Craig Sager interviews Dwyane Wade #3 of the Miami Heat after the game against the Chicago Bulls in Game Five of the Eastern Conference Semifinals during the 2013 NBA Playoffs on May 15, 2013 at American Airlines Arena in Miami, Florida.

Image: Jesse D. Garrabrant/NBAE via Getty Images

2. Adventurous in aquamarine, 2013

BronSager

LeBron James #6 of the Miami Heat is interviewed by Craig Sager of the TNT during the NBA All-Star Practice in Sprint Arena at Jam Session at Jam Session during NBA All Star Weekend on February 16, 2013 at the George R. Brown in Houston, Texas.

Image: Nathaniel S. Butler/NBAE via Getty Images

3. Pretty in pink, 2009

ShaqSager

Shaquille O’Neal of the Western Conference is interviewed by TNT’s Craig Sager of the Eastern Conference during the 58th NBA All-Star Game, part of 2009 NBA All-Star Weekend, at US Airways Center on February 15, 2009 in Phoenix, Arizona.

Image: Jesse D. Garrabrant/NBAE/Getty Images

4. Marvelous in magenta, 2013

SpoSager

Head Coach Erik Spoelstra of the Miami Heat is interviewed by Craig Sager while his team plays against the Indiana Pacers in Game Five of the Eastern Conference Finals during the 2013 NBA Playoffs on May 30, 2013 at American Airlines Arena in Miami, Florida.

Image: Issac Baldizon/NBAE via Getty Images

5. Understated but still out of hand, 2007

CannonSager

Entertainer Nick Cannon interviews Craig Sager at Jam Session during NBA All Star Weekend on February 17, 2007 in Las Vegas, Nevada.

Image: Gregory Shamus/NBAE via Getty Images

Topics: Entertainment, NBA, Pics, Sports

Image: Jesse D. Garrabrant/NBAE via Getty Images

White House Declines To Deport Bieber, Pivots To Immigration Reform In Its Official Response

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TechCrunch squinted slightly when the White House petition to deport the Canadian Justin Bieber passed the 100,000-signature mark, the minimum threshold to warrant an official response. (At that time, TechCrunch offered to help build a catapult to assist in completing the expulsion.)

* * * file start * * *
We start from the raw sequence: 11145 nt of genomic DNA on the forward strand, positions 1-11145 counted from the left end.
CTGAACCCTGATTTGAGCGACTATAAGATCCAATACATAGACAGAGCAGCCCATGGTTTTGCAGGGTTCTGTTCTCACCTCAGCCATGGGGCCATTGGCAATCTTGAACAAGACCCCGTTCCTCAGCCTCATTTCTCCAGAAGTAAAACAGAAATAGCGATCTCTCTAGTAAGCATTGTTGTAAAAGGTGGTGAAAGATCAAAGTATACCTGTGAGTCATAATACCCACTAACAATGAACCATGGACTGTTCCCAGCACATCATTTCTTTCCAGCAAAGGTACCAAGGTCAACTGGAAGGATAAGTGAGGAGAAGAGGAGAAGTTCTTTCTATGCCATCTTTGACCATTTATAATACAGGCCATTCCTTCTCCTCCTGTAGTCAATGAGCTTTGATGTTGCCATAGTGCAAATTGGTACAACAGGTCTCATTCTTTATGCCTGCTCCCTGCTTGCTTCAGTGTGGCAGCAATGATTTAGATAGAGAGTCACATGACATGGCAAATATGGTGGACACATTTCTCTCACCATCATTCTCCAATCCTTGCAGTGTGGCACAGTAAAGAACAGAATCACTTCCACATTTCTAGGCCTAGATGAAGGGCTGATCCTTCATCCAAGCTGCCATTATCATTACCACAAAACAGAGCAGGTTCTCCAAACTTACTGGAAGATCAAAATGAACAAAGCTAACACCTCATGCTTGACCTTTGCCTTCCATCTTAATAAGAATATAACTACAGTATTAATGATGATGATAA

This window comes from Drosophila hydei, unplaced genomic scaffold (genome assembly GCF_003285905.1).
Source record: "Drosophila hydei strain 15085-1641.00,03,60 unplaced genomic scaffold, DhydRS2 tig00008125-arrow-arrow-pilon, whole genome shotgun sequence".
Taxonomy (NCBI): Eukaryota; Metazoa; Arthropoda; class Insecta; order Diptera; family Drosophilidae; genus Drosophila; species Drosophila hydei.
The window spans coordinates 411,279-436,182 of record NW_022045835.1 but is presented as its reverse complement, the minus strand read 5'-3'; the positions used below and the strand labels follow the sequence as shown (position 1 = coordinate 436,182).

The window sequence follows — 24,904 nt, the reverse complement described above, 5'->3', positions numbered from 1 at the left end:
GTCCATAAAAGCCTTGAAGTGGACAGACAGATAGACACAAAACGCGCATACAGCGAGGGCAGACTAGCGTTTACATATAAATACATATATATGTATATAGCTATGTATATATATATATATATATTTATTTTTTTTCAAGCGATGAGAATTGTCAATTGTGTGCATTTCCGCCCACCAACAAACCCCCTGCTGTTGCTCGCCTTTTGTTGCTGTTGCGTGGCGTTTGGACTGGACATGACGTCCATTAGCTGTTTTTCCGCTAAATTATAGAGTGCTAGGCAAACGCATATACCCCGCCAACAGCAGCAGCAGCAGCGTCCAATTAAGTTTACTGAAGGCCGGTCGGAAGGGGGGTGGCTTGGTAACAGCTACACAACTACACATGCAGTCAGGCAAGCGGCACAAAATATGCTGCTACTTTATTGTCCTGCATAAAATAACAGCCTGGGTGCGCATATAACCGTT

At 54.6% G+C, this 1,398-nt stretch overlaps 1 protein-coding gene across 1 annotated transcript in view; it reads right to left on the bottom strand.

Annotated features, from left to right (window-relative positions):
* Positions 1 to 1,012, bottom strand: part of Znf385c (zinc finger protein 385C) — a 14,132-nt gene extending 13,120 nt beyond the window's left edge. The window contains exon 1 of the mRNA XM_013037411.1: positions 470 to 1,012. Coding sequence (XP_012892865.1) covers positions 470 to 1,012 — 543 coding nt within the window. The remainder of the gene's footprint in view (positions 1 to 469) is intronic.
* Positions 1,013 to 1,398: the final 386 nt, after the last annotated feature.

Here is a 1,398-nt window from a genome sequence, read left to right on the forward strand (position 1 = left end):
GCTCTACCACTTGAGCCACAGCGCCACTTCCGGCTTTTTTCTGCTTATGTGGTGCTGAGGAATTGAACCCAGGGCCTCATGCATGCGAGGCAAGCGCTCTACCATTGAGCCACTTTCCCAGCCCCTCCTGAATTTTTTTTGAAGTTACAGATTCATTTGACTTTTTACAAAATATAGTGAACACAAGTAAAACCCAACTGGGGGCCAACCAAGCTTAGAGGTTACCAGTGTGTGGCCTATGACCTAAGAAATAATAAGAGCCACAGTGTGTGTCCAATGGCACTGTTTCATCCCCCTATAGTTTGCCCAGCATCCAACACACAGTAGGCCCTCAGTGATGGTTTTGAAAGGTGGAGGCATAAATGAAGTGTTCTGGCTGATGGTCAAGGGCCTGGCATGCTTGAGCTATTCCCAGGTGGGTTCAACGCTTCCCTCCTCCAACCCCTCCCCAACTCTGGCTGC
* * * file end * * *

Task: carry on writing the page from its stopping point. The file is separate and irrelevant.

The White House today responded to the petition with a dodge:

Thanks for your petition and your participation in We the People.

Sorry to disappoint, but we won’t be commenting on this one.

Hardly a surprise. (The White House did link to this Time piece that details why sending Biebs home would not be a simple task, legally.) But given that no moment can be wasted in politics, the White House quickly pivoted in its response to a discussion of immigration reform.

On a different note, the “Pardon Edward Snowden” petition, which collected more than 150,000 signatures during its open period, still lacks an official response. Surprise.

Immigration reform, comprehensive or otherwise, is showing signs of life again in Congress. Speaker of the House John Boehner claims to be “hellbent” on getting something passed, but House Majority Leader Eric Cantor and the president can’t agree about what they spoke about on the phone. The Senate plan, passed previously, is dead in the House as it won’t be brought up for a vote. And it isn’t clear if the Senate has any appetite to take up House-passed — provided the House can pass something at all — legislation that would tackle immigration by parts, and not all at once.

A small potential glimmer for the techies: If the House does manage to pass smaller, bite-sized immigration fixes, high-skill immigration reform could find itself decoupled from larger immigration reform. That would raise its chances, albeit in a minor way — from oh-so-slim to not-quite-as-oh-so-slim — of passing this year.

IMAGE BY FLICKR USER  Sean Hayford O’Leary UNDER CC BY 2.0 LICENSE (IMAGE HAS BEEN CROPPED)

Climbing Mount Everest Will Always Be Dangerous

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What’s This?

EverestA climber prepares to descend the Hillary Step as he makes his way down from the summit of Mount Everest.

Image: Alpenglow Expeditions, Adrian Ballinger/Associated Press

Deaths at Mount Everest are not particularly common, but they’re far from rare, and they will continue to happen so long as people continue to ascend the world’s tallest mountain.

Friday’s tragedy — an avalanche that killed 13 Nepalese climbers, caused others to go missing and trapped nearly one hundred others above a snowdrift — is exceptionally grievous. It is the most devastating accident to ever take place on Everest, but so long as more and more climbers try to conquer the mountain with each passing year, deaths will continue to happen.

Since people began trying, around 250 have perished trying to ascend the mountain. That’s about one death for every 10 successful ascents. And the dangers are public knowledge. Outside Magazine regularly chronicles the trials of those who take up the challenge, and even listed the “top 10 tragedies,” back in 2012.